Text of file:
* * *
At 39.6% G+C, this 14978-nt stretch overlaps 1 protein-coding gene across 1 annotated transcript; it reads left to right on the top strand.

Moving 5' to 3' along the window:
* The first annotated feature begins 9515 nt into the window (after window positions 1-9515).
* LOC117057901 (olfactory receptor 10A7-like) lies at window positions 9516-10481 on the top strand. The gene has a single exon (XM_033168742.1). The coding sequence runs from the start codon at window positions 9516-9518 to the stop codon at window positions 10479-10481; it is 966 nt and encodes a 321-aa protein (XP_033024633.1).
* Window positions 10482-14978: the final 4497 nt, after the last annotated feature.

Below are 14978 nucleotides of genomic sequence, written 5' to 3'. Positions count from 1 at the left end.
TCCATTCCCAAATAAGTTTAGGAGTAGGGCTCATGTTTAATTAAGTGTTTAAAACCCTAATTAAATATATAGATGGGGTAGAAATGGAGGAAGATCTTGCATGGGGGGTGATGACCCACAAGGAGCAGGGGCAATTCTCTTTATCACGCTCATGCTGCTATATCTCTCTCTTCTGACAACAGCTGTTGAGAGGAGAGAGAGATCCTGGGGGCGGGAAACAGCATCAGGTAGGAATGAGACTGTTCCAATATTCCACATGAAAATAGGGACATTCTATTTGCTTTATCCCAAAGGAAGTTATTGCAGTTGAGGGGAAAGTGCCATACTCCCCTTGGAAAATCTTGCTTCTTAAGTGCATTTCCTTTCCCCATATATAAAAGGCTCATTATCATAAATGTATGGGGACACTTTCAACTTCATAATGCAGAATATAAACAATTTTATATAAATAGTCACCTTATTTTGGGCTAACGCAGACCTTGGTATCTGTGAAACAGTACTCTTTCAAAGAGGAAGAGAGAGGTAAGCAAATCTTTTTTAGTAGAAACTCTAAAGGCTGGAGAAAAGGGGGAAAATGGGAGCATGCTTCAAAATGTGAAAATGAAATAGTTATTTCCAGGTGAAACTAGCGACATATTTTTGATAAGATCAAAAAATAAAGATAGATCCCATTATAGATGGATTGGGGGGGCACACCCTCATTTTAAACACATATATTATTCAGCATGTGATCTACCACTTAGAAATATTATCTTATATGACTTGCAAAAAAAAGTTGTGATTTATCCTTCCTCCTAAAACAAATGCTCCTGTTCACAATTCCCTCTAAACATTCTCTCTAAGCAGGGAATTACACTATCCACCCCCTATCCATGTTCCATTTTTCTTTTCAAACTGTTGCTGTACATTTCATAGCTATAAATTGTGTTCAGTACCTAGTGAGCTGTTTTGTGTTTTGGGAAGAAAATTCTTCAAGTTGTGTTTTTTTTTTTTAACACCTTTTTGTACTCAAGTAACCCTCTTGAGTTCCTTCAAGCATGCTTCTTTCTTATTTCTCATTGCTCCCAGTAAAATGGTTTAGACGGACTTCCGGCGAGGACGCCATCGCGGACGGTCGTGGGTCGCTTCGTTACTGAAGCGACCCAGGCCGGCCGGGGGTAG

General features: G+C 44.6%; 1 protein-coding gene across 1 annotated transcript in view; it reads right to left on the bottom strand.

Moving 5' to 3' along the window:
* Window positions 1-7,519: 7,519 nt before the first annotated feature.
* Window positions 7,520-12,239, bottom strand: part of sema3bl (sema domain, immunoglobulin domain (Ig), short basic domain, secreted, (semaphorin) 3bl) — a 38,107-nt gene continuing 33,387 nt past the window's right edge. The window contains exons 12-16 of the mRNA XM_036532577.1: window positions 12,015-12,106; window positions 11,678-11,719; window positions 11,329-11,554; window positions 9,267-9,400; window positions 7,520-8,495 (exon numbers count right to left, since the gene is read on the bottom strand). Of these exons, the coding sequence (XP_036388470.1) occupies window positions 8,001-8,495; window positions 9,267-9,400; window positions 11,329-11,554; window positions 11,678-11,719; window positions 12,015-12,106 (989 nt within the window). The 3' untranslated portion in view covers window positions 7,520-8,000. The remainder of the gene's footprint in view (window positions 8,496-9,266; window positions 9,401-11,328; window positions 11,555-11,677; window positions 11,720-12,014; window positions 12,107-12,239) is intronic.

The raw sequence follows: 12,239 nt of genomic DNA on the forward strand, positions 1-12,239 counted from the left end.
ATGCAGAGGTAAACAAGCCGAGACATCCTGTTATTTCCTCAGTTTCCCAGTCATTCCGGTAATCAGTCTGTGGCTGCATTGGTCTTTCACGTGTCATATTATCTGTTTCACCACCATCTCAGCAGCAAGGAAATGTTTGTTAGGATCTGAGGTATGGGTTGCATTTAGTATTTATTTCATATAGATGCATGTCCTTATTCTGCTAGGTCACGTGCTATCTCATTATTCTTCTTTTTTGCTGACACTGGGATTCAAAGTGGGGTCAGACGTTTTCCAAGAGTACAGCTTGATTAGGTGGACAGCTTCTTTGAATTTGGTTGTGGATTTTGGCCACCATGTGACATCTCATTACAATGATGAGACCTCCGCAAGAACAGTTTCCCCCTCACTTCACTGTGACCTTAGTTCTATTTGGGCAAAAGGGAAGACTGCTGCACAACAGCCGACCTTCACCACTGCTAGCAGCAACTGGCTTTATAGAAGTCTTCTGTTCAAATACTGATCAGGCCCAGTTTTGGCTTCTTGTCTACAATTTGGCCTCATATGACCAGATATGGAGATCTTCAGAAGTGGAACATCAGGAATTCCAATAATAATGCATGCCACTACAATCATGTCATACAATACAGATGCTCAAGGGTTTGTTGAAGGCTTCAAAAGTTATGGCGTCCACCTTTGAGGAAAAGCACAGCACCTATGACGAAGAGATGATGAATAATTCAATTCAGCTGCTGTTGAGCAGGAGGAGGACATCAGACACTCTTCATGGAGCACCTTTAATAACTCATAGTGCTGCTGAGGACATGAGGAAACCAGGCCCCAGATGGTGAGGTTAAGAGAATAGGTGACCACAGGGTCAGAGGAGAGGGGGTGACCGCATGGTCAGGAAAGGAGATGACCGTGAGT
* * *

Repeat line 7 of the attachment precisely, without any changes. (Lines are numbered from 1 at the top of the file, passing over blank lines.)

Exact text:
TCCATTCCCAAATAAGTTTAGGAGTAGGGCTCATGTTTAATTAAGTGTTTAAAACCCTAATTAAATATATAGATGGGGTAGAAATGGAGGAAGATCTTGCATGGGGGGTGATGACCCACAAGGAGCAGGGGCAATTCTCTTTATCACGCTCATGCTGCTATATCTCTCTCTTCTGACAACAGCTGTTGAGAGGAGAGAGAGATCCTGGGGGCGGGAAACAGCATCAGGTAGGAATGAGACTGTTCCAATATTCCACATGAAAATAGGGACATTCTATTTGCTTTATCCCAAAGGAAGTTATTGCAGTTGAGGGGAAAGTGCCATACTCCCCTTGGAAAATCTTGCTTCTTAAGTGCATTTCCTTTCCCCATATATAAAAGGCTCATTATCATAAATGTATGGGGACACTTTCAACTTCATAATGCAGAATATAAACAATTTTATATAAATAGTCACCTTATTTTGGGCTAACGCAGACCTTGGTATCTGTGAAACAGTACTCTTTCAAAGAGGAAGAGAGAGGTAAGCAAATCTTTTTTAGTAGAAACTCTAAAGGCTGGAGAAAAGGGGGAAAATGGGAGCATGCTTCAAAATGTGAAAATGAAATAGTTATTTCCAGGTGAAACTAGCGACATATTTTTGATAAGATCAAAAAATAAAGATAGATCCCATTATAGATGGATTGGGGGGGCACACCCTCATTTTAAACACATATATTATTCAGCATGTGATCTACCACTTAGAAATATTATCTTATATGACTTGCAAAAAAAAGTTGTGATTTATCCTTCCTCCTAAAACAAATGCTCCTGTTCACAATTCCCTCTAAACATTCTCTCTAAGCAGGGAATTACACTATCCACCCCCTATCCATGTTCCATTTTTCTTTTCAAACTGTTGCTGTACATTTCATAGCTATAAATTGTGTTCAGTACCTAGTGAGCTGTTTTGTGTTTTGGGAAGAAAATTCTTCAAGTTGTGTTTTTTTTTTTTAACACCTTTTTGTACTCAAGTAACCCTCTTGAGTTCCTTCAAGCATGCTTCTTTCTTATTTCTCATTGCTCCCAGTAAAATGGTTTAGACGGACTTCCGGCGAGGACGCCATCGCGGACGGTCGTGGGTCGCTTCGTTACTGAAGCGACCCAGGCCGGCCGGGGGTAG